Museum of Brisbane welcomed its first Artist-in-Residence for 2019, Dr Janet Lee. Janet is a local writer who uses a phenomenological approach to examine objects and explore their ability to evoke emotion. In her writing practice, Janet often responds to ‘things’ – objects, places, buildings, clothes, letters, documents, photographs and artworks.
During her residency, Janet created new written narratives that responded to the artworks and objects in our exhibition, Micro Histories. The result was a series of short fiction works that imagine characters and plots inspired by the exhibition.
For Maria by Dr Janet Lee
Maria’s garden is made of charcoal. But it is lush and green.
In the dawn sun, tendrils wave and clasp poles as they stretch. Early morning Pilates.
Tiny flowers unfold.
Rosemary does not wave or clasp. She sits in her corner.
She feels the tickle of the bees. She watches.
Beside Rosemary is the delicious monster. Big leaves.
Not much of a conversationalist. Rosemary does not mind.
She would not normally grow in a place like this.
She likes her soil much sandier, her space much sunnier. But she will grow here.
Maria still sits on the bench to have her morning coffee. The only time she stops in her day.
She tilts her face to feel the joy of the sun. Thinks of what she will cook her husband for dinner. Looks around her garden to see what is ripe.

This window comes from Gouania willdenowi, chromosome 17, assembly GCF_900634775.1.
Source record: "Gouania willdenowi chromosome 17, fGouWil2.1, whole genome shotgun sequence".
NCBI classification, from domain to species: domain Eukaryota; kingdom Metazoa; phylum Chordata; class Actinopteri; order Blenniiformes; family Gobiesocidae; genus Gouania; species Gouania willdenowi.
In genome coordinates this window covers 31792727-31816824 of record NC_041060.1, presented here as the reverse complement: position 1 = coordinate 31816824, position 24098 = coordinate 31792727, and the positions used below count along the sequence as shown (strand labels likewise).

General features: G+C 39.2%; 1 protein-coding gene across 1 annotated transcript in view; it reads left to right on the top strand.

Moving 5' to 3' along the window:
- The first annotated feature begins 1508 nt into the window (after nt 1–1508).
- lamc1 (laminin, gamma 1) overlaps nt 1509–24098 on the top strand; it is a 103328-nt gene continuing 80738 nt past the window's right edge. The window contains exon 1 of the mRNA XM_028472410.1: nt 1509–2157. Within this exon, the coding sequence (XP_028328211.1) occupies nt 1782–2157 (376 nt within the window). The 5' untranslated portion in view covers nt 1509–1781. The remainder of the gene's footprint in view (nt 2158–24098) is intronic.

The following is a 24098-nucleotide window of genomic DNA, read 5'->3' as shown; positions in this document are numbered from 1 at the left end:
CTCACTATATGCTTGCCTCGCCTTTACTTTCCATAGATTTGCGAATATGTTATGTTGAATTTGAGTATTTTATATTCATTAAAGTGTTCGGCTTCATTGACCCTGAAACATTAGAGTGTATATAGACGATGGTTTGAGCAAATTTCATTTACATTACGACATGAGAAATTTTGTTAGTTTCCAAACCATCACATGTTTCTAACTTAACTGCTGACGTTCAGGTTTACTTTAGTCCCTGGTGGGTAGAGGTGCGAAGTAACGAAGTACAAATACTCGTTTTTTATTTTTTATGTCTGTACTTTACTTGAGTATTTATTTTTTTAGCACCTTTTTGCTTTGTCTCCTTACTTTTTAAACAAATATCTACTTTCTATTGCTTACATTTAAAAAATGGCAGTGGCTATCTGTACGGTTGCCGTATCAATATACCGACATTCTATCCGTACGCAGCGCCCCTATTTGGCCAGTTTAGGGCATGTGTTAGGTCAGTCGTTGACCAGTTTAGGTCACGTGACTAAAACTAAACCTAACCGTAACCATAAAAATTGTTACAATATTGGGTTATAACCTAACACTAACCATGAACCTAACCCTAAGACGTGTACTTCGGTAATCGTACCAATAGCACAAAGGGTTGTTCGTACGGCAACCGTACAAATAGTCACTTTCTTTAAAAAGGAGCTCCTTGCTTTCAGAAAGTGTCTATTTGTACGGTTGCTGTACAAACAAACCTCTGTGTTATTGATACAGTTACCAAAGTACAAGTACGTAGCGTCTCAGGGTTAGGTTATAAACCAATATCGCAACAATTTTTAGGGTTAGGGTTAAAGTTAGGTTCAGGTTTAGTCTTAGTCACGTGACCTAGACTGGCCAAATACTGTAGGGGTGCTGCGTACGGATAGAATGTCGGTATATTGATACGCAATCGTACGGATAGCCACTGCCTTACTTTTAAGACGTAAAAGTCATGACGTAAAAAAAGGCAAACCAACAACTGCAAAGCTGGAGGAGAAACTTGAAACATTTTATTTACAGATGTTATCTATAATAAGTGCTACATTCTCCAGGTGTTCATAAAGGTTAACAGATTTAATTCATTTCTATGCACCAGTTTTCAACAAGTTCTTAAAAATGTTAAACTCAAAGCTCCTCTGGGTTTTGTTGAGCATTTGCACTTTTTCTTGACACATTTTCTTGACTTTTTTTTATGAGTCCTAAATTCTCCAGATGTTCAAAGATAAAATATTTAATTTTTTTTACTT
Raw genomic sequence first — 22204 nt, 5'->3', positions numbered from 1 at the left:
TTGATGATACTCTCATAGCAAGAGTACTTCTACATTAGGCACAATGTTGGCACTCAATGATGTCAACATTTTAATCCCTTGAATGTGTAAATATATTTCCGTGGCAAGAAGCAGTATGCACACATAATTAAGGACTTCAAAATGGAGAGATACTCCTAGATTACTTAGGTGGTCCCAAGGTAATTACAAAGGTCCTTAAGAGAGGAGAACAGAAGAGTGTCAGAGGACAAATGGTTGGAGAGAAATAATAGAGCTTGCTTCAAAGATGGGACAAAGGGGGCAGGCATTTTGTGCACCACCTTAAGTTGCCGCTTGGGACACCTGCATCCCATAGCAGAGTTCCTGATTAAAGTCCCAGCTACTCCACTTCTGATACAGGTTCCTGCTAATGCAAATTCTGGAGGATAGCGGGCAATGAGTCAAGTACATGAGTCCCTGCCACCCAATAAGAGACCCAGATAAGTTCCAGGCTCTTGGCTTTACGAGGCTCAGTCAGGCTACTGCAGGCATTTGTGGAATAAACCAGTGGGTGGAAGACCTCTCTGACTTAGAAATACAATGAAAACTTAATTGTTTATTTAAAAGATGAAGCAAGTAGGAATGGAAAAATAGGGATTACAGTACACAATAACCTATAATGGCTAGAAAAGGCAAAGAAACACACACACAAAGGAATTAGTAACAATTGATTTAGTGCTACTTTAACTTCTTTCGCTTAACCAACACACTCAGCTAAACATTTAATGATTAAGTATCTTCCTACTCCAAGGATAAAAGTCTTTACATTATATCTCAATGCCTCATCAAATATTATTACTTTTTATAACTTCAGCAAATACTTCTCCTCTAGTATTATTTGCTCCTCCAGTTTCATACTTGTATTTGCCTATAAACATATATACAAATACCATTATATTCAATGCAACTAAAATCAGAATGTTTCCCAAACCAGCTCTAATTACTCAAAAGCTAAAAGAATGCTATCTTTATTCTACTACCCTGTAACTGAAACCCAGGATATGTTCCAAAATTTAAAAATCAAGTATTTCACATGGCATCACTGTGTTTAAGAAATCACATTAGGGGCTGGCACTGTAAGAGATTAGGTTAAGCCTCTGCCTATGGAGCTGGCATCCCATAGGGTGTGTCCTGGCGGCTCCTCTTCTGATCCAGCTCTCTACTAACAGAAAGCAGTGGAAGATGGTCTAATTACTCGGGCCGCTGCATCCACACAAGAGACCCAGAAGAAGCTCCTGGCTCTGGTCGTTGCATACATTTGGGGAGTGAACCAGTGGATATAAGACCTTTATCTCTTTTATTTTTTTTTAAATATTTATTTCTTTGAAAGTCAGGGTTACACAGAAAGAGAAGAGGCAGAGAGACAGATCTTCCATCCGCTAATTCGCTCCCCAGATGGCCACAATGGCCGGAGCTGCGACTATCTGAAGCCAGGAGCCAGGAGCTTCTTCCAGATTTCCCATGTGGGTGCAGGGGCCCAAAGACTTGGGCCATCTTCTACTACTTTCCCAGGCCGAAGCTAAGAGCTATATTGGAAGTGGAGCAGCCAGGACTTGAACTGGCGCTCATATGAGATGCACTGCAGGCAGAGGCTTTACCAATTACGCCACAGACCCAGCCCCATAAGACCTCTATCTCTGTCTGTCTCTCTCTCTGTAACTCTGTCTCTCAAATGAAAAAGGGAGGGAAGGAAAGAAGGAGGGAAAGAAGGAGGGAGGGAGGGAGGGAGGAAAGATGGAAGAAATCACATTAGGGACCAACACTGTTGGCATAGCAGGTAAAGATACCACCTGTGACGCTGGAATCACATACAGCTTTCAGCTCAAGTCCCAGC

Then, she remembers.
Sometimes, as she sips her coffee, Maria strokes Rosemary’s leaves. ‘Bella,’ she says.
Of Maria coming to Australia. Leaving her mother.
Coming with a man who said it would be the place for them to make a life. A man who said he would work hard for her.
Coming with just courage and a suitcase.
So strange this world she came to. Husband. Heat. Humidity.
So different this house she came to. Tin roof. Turning clothesline. Stumps.
The husband dug and toiled and planted. Maria dug and toiled and planted.
Rosemary was first to venture into the garden. And she grew.
Soon there were beans, flowers and tomatoes. Soon too, there were children.
Maria’s children. Babies, toddlers, adults, babies. Rosemary’s children. Cuttings, plants, cuttings, plants.
Then all their children went off to new lives, new places, new gardens.
Much later, now older, the husband would sit on the bench beside Maria. The husband who first gave her courage over 50 years ago.
He would sit with his morning coffee and he and Maria would tilt their faces to the sun.
Some mornings, that husband would turn to Maria and smile, gently stroke her face, worn now, kneaded by the years.
‘Bella’ he would say.
Then the time came that just Maria sat on the bench.
And the sun did not feel so warm. Maria tilted her face down.
She sat longer. She sat silent.
Tears watered Rosemary.
The weeds came to live in Maria’s garden. And it was some months before Maria bothered to pull them away.
Some months before she looked up, saw her garden, and found courage.
Rosemary knows that one day, one day soon, the weeds will come again. And there will be no Maria to pull them away.
The garden might be lost. But it will live on.
And in Rosemary.
Who will remember.
In the beautiful pastel and charcoal drawing, Maria’s Garden, Harvest Moon, the artist Jane Grealy honours her neighbour’s garden, and, in her note on the work, she expresses a concern that the garden might be lost when the gardener eventually needs to leave.
A plant, which I imagine to be a rosemary plant, can be seen in the corner of the drawing. In the language of plants, rosemary is remembrance.